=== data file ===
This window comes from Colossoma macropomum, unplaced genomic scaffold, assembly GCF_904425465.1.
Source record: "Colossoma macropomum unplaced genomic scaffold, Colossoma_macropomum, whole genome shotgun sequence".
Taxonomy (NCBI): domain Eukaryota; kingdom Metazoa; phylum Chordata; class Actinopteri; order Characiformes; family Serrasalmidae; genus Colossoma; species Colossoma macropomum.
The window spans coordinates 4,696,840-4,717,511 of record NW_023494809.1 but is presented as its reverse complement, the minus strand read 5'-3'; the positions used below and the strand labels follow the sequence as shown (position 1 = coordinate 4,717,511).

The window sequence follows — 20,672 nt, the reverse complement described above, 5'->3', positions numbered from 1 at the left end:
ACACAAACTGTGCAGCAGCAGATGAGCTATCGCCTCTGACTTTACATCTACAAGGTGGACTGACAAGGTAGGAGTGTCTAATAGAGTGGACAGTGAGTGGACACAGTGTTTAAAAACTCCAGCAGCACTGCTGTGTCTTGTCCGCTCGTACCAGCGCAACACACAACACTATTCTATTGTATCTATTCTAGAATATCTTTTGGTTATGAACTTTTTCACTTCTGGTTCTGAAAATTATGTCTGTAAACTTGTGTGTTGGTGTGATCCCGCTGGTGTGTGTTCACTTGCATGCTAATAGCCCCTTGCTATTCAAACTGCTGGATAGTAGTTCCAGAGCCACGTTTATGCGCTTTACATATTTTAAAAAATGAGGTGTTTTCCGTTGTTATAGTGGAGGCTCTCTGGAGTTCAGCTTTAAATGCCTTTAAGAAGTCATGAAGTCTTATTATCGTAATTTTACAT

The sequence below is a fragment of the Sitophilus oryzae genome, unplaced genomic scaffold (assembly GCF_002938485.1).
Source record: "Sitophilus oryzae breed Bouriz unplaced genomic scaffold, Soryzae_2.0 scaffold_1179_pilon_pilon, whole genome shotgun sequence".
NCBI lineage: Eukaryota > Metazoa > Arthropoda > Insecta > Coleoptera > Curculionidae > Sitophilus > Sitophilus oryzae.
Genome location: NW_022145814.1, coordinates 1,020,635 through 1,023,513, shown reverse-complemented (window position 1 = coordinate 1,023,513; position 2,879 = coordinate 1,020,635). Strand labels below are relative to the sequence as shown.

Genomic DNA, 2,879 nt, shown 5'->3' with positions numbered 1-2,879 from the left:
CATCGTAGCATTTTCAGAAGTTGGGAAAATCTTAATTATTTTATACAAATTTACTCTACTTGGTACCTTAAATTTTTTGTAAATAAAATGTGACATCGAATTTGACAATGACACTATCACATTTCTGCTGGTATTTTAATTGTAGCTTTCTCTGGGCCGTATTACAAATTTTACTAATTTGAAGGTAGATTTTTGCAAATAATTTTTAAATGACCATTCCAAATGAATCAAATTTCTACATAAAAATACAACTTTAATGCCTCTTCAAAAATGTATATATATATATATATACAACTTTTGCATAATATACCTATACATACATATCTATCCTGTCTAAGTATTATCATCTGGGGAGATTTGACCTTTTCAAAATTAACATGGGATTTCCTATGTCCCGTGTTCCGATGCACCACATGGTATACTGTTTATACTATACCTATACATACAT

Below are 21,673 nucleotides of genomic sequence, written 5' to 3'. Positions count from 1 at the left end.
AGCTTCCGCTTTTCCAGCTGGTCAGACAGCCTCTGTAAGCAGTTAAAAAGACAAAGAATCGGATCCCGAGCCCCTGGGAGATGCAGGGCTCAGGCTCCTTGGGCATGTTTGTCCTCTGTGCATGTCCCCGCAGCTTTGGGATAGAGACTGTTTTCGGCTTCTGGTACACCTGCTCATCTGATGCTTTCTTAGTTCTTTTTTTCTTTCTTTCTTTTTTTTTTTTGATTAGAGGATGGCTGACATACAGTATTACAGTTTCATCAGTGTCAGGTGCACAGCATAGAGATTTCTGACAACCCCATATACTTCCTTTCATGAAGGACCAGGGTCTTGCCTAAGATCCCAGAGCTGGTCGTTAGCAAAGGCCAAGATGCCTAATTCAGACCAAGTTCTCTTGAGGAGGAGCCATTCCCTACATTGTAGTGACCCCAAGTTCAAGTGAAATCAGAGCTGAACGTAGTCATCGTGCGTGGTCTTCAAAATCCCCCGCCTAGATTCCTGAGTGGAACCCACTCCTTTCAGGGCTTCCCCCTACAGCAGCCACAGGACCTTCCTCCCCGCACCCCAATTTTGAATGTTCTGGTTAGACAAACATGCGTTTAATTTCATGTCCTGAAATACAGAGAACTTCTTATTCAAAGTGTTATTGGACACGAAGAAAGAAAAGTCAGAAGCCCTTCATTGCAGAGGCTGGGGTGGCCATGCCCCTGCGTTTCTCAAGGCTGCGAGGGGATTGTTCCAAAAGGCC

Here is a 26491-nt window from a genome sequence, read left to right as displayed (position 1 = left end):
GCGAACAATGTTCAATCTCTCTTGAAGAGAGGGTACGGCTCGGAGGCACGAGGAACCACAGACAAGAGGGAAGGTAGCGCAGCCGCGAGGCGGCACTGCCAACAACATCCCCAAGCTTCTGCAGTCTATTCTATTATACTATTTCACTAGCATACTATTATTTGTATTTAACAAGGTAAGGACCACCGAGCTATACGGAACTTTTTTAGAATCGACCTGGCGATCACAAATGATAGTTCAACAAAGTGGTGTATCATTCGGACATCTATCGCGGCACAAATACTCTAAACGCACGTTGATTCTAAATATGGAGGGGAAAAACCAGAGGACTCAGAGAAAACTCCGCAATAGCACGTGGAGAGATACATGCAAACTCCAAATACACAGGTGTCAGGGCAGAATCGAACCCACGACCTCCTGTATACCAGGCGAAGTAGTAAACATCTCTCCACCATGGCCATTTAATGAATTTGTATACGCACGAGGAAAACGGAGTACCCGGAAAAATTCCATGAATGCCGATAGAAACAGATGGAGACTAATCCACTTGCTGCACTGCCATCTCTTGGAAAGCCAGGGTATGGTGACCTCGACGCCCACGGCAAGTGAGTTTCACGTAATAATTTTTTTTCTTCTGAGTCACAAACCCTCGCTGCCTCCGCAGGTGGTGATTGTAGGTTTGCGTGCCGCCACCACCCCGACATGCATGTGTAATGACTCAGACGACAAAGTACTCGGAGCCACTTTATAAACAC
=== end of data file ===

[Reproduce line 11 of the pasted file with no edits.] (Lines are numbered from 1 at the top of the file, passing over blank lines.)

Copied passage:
Genomic DNA, 2,879 nt, shown 5'->3' with positions numbered 1-2,879 from the left: